Sen. Joe Manchin (D-WV) talks to reporters as he leaves the the Senate Democrats weekly policy luncheon at the U.S. Capitol on July 20, 2021 in Washington, DC.
Chip Somodevilla | Getty Images
Senate Majority Leader Chuck Schumer, D-N.Y., and Sen. Joe Manchin, D-W.V., on Wednesday announced that they have struck a long-awaited deal on legislation that aims to reform the tax code, fight climate change and cut health-care costs.
The reconciliation bill would invest more than $400 billion over 10 years, to be fully paid for by closing tax loopholes on the richest Americans and corporations, the senators said in a joint statement. It would reduce deficits by $300 billion over that decade, the senators said, citing estimates from nonpartisan congressional tax and budget offices.
The package would raise an estimated $739 billion, including:
- $313 billion through a 15% corporate minimum tax
- $288 billion through prescription drug pricing reforms
- $124 billion through the IRS enforcement of a reformed tax code
- $14 billion through closing the carried interest loophole
The bill would also invest a total of $433 billion:
- $369 from a suite of energy and climate-related programs
- $64 billion from extending an expanded Affordable Care Act program for three years, through 2025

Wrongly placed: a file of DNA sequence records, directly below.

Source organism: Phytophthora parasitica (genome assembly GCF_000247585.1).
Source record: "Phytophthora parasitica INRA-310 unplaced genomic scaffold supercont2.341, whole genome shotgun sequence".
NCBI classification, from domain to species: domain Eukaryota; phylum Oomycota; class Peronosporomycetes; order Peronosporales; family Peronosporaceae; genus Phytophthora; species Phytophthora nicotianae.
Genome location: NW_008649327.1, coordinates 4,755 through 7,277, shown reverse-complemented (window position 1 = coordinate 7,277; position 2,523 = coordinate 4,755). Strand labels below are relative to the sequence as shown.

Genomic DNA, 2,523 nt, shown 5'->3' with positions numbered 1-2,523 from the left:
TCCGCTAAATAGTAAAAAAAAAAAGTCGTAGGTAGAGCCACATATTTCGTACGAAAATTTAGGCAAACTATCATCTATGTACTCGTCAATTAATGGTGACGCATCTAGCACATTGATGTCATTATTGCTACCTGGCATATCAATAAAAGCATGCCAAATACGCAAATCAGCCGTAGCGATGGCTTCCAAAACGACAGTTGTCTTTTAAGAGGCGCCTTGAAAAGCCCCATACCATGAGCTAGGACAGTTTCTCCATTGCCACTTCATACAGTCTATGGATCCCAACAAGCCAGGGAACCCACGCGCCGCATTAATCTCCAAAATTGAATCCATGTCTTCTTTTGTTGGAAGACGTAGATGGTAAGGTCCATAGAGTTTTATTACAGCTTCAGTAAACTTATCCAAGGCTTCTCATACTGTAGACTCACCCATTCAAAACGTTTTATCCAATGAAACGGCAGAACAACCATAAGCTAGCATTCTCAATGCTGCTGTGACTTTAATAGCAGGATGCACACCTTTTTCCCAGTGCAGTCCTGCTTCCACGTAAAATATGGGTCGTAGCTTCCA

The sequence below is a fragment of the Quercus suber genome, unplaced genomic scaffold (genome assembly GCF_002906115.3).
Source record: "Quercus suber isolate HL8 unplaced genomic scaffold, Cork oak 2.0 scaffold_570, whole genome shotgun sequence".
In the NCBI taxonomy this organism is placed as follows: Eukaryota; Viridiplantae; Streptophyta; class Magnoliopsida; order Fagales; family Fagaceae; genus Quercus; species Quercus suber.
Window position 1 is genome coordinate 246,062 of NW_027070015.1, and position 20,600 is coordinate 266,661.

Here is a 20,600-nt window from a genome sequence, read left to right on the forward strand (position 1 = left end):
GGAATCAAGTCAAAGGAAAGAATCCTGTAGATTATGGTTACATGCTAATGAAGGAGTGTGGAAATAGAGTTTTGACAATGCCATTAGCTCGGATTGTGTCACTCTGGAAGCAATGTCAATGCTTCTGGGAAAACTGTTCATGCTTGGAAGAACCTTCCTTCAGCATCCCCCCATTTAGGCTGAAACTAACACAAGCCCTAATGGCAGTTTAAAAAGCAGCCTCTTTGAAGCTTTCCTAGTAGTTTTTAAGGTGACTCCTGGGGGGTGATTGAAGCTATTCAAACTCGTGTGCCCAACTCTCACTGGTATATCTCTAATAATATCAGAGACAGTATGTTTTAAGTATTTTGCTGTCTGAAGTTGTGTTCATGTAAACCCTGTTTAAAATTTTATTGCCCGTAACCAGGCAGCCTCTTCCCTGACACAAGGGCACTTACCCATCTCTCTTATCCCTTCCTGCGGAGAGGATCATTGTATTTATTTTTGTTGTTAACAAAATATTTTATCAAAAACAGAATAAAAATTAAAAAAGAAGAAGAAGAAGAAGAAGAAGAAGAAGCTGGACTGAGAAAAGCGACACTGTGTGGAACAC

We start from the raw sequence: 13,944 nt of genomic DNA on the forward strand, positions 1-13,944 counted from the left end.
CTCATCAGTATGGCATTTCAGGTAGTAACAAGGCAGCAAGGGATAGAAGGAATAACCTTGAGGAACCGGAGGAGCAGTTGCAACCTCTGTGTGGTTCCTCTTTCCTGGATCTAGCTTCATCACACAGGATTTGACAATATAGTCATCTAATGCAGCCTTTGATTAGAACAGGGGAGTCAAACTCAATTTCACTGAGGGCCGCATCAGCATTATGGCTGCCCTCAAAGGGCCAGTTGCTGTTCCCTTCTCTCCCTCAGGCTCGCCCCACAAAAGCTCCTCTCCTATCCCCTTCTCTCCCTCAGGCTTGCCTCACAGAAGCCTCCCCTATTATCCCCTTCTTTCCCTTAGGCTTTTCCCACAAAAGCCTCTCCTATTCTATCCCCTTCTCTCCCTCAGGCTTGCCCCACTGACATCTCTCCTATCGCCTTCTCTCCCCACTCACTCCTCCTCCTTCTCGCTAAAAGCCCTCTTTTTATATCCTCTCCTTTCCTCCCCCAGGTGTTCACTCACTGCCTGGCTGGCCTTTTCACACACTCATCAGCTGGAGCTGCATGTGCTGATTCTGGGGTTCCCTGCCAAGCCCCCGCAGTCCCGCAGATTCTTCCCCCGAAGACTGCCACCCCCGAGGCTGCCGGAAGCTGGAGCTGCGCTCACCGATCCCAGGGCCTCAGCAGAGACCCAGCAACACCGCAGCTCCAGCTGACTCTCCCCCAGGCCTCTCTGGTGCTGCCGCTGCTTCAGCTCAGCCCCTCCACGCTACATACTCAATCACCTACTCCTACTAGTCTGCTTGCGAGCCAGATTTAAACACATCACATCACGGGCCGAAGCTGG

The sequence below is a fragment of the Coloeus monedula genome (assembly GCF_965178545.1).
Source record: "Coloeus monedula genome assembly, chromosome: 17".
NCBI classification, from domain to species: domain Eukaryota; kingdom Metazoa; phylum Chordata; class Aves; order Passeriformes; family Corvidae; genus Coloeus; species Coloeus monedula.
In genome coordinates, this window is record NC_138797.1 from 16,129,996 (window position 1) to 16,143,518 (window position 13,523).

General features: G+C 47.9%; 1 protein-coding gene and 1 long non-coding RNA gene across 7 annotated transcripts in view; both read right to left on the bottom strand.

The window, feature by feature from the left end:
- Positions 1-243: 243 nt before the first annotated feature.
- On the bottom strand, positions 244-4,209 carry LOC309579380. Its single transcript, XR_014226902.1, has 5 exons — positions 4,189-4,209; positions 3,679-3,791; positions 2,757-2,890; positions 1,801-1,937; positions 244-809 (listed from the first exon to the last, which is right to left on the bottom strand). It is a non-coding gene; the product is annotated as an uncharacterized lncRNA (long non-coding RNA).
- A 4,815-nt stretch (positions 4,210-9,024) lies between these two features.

The full Senate will consider the bill next week, Schumer and Manchin said. They hope that the legislation will meet the Senate Parliamentarian’s budget reconciliation rules, allowing Democrats to pass it without needing GOP votes.
The package was revealed hours after the Senate passed a bipartisan bill aimed at boosting U.S. competitiveness with China by subsidizing the domestic production of semiconductors.
Senate Minority Leader Mitch McConnell, R-Ky., had previously warned that Republicans would not back that China competition bill if Democrats continued to pursue unrelated reconciliation legislation.
Schumer and Manchin billed the package as a way to fight runaway inflation while addressing other Democratic agenda items, including cutting down on carbon emissions by 40% by 2030.
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